classes. Call for details.
Graduate class
The University of Oklahoma is
interested in offering a graduate
level course in Political Science at the
Atlantic Education Center, second
floor, Building 32, Fort Davis.
Projected class dates are Feb. 10-
16 at 5-9 p.m. Monday-Friday, 9
a.m.-noon Saturdays and 8:30 a.m.-
3:30 p.m. Sunday. For more
information and applications, call or
stop by the center at 289-3308/3417.

Gruelthon
Ocean Breeze Community
Recreation Center, Fort Sherman,
will hold a Gruelthon, 11-mile fun
run, 7 a.m. Nov. 24. Registrations
begin at 6:30 a.m. and a fee will be
charged. For more information call
Mr. Bringas at 289-6402/6699.

Davis Club
The Fort Davis Community Club,
Building 87, is offering the following
specials:
An "all-you-can-eat" family
dinner buffet, 6-9 p.m. every
Wednesday.
Thursday night dinner special
featuring cuisine from around the
world, such as Mexican, Italian,
Oriental, etc. , 6-9 p.m. Thursday.
Pre-Thanksgiving brunch, 10:30
a.m.-l:30 p.m. Sunday.
For more information and
reservations call 289-5160/3298.


Youth Center
Atlantic Youth Services will hold
the following activities during
November at the Fort Espinar Youth
Center, Building 219. For more-
information and reservations call
289-4472/4605.
Teen dance (ages 13-19), 6 p.m.
today.
Turkey trot parent/child run, 9
a.m. Saturday.
Turkey special luncheon, noon
Wednesday.
Teen beach trip to Palmar Beach, 8
a.m. Nov. 24.
Domino tournament (ages 6-19), 3
p.m. Nov. 28.
Monthly birthday celebration, 6
p.m. Nov. 30.
Arts and crafts (ages 6-12), 3 p.m.
every Thursday.


CLAYTON

Valent Center
The following activities will be
held at Valent Recreation Center,
Building 53, Fort Clayton. Classes
require pre-registration. All tours
require advance reservation; for
information call Carmen Emiliani.
CHINESE ART EXHIBIT -
"Nature's Heavenly Song" by Xie Da
Jun, will be exhibited at the center.
Opening ceremony will be today at 7
p.m. Paintings can be viewed 11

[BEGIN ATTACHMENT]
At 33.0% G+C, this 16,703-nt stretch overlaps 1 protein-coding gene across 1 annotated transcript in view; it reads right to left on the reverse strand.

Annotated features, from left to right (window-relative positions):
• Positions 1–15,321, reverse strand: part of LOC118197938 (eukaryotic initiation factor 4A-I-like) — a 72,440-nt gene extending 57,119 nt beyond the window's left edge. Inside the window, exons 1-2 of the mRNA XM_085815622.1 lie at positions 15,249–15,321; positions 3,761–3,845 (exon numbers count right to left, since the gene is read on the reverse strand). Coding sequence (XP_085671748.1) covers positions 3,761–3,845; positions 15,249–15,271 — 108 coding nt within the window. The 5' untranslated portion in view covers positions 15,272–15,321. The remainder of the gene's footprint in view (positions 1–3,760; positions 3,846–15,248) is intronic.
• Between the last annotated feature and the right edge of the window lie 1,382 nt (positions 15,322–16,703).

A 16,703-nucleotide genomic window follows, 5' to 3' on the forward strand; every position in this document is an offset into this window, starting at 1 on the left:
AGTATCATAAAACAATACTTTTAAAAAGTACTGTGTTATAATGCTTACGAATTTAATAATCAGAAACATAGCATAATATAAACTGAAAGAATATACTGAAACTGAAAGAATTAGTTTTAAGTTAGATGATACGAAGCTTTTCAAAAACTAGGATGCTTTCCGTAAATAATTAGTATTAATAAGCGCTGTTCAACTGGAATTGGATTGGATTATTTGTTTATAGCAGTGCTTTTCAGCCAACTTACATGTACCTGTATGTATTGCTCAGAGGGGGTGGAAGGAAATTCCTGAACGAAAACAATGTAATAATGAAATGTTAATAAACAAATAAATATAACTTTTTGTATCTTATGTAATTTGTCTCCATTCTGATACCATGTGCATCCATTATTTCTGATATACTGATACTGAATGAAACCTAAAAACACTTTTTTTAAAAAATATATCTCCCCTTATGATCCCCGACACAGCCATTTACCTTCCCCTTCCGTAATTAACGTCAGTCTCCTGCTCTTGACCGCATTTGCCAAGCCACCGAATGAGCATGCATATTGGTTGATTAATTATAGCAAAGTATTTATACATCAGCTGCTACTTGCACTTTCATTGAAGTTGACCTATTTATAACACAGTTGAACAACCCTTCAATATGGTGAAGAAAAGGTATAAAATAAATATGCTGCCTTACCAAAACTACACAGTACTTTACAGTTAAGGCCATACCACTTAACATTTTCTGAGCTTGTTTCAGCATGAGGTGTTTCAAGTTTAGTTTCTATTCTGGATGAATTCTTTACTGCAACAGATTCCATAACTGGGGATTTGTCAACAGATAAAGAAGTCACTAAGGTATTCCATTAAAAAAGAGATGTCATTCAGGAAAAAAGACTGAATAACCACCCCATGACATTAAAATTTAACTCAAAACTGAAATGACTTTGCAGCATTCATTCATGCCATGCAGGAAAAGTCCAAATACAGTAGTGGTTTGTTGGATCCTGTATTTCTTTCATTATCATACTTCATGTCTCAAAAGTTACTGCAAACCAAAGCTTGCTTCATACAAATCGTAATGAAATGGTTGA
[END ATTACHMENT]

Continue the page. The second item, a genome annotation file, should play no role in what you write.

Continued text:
a.m.-8 p.m., Saturday and Sunday.
THANKSGIVING - Thanks-
giving day, Valent. will be open 9
a.m.-9:45 p.m., and will feature
plenty of games, refreshments,
tournaments and fun activities.
JEWELRY SHOW - A jewelry
show and sale will be held Friday 5-8
p.m. Event includes special designs
that can be ordered.
CLASSES - Introductory and
intermediate computer courses are
held on a regular basis. The two week
course meets Monday through
Friday evenings.
A four week basic modeling course
will begin Saturday 1-3 p.m. Class
includes make-up and walking
techniques. In addition, dance
aerobics begin at 5:30 p.m. Monday,
Wednesday and Thursday. The four-
week class includes ballet and salsa
techniques, weights and jump rope
use.
Guitar lessons begin Dec. 4. The
monthly course is taught between
6:30 and '9 p.m. Tuesday or
Thursday.
Beginners Spanish is an ongoing
class at the center. Instruction is
available from 6-7 p.m., Monday and
Wednesday or Tuesday and
Thursday.
A class on making greeting cards
with parchment paper will begin
Dec. 3. Group will meet at 6 p.m.
twice weekly to learn the special
techniques.

Arts & crafts
The Fort Clayton Arts & Crafts
Center, located in Building 180, has a
wood shop, photography lab, frame
shop, pottery area, an art gallery, and
b an area for multiple crafts. A wide
variety of instructional sessions are
available for skill development. Call
287-4369.
For persons interested in getting
started in wood work, step by step
guidance is available by
appointment. Sessions range from
cabinet making, refinishing, machine
use to project planning. Contact
LaRue AveLallemant.
In the photography area, classes


) J









Tropic Times
Nov. 1.6, 1990


include film developing, enlarging
and printing. Both lack and white
and color photography are taught.

Turkey Bowl '90
GO ARMY!
Saturday - Army Pep Rally
7 p.m. - Street Dance
Hawkins Avenue, Fort Clayton
DJs/Refreshments